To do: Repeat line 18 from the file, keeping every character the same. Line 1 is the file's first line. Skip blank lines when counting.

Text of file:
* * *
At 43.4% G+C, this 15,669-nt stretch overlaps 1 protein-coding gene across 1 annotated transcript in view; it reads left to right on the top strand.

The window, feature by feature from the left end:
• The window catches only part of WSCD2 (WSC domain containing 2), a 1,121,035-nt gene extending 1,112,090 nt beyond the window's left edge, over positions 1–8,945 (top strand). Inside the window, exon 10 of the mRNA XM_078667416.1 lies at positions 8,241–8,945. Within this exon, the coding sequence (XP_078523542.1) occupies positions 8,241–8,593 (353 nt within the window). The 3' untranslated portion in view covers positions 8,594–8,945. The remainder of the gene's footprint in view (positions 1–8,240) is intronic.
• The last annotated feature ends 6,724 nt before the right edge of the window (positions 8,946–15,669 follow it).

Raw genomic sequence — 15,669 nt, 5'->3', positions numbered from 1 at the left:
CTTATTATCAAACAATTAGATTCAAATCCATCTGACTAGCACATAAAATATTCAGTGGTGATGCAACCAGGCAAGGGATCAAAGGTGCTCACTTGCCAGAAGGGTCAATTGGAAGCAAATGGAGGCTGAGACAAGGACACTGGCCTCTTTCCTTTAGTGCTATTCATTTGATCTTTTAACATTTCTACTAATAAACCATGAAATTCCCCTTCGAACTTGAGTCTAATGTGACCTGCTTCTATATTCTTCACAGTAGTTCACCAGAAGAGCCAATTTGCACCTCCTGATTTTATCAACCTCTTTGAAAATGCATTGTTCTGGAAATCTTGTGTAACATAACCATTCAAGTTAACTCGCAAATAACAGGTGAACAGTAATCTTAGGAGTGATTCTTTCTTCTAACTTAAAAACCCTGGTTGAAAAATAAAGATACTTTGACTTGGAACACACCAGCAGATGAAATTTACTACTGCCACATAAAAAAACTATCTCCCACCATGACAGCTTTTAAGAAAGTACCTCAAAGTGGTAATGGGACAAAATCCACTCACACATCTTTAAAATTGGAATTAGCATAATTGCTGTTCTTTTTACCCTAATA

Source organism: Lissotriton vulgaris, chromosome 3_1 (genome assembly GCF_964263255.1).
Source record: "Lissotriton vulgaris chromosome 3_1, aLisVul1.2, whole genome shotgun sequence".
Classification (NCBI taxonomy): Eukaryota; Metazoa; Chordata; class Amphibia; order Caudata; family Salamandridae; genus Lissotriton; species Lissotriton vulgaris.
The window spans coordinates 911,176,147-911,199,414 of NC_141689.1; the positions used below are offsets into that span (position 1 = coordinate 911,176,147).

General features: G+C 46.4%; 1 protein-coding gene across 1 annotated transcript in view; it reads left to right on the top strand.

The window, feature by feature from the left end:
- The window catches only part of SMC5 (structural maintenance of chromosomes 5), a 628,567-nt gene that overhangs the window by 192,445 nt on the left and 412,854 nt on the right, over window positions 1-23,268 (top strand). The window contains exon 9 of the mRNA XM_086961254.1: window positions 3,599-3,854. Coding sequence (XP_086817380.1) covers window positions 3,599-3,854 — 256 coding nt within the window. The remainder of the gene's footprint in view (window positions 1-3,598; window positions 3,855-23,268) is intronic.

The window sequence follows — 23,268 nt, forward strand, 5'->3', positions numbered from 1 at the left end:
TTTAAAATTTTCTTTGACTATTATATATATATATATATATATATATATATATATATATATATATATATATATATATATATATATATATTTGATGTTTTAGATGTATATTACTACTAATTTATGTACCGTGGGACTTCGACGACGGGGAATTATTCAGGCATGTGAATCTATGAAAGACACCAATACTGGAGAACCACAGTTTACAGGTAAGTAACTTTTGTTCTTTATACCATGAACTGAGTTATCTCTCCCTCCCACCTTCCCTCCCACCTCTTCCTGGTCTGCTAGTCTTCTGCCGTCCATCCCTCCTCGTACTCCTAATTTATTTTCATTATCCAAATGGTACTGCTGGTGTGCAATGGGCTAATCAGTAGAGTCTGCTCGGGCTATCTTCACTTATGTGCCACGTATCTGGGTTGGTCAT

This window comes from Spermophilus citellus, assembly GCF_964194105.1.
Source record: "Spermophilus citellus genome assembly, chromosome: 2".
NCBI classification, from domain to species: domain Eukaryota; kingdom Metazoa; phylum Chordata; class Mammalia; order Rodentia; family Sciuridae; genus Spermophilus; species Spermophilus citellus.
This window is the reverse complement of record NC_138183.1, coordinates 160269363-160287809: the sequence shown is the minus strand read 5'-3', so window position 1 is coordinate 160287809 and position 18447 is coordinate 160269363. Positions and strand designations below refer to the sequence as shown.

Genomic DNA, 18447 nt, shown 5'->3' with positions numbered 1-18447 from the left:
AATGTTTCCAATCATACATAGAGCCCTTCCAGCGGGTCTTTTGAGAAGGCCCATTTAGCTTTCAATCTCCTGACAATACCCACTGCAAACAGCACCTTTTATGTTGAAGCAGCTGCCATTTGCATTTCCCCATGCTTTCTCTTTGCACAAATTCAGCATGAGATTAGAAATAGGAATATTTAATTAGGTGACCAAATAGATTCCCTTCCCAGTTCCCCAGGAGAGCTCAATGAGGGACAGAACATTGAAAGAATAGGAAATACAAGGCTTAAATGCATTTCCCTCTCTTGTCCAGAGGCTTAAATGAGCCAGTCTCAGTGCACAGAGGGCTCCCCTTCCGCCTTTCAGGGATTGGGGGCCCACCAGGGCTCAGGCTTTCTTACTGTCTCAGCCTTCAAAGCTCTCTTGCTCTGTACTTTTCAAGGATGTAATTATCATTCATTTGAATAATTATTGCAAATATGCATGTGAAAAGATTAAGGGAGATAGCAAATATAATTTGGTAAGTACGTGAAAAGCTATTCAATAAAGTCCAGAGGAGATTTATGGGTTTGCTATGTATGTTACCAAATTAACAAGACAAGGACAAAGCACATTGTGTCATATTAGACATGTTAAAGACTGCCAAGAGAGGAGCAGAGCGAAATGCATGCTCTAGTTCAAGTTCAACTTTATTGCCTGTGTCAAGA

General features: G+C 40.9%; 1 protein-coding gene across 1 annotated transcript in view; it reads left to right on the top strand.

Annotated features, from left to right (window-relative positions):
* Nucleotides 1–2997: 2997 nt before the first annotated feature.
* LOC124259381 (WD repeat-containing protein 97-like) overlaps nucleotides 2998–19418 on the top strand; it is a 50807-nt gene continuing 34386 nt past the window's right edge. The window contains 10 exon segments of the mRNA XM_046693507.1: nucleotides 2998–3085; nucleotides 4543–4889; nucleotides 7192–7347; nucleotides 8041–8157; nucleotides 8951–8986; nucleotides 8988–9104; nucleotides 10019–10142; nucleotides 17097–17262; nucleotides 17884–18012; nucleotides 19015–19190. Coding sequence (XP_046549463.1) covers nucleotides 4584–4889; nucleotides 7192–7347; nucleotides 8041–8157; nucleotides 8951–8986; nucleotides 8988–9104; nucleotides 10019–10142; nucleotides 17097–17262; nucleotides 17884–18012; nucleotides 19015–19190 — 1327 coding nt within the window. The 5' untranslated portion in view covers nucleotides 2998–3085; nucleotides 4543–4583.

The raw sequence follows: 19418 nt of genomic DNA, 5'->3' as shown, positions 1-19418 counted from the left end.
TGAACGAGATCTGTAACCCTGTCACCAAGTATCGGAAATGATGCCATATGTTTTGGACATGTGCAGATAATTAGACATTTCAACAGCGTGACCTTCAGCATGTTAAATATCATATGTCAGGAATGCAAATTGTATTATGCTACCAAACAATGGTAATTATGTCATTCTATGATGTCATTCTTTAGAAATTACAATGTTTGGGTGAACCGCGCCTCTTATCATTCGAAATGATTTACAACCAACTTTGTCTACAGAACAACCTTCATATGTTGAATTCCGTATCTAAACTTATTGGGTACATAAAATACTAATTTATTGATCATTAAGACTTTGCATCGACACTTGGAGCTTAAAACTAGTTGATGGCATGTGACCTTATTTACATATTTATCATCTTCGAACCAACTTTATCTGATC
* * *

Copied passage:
NCBI classification, from domain to species: domain Eukaryota; kingdom Metazoa; phylum Chordata; class Mammalia; order Rodentia; family Sciuridae; genus Spermophilus; species Spermophilus citellus.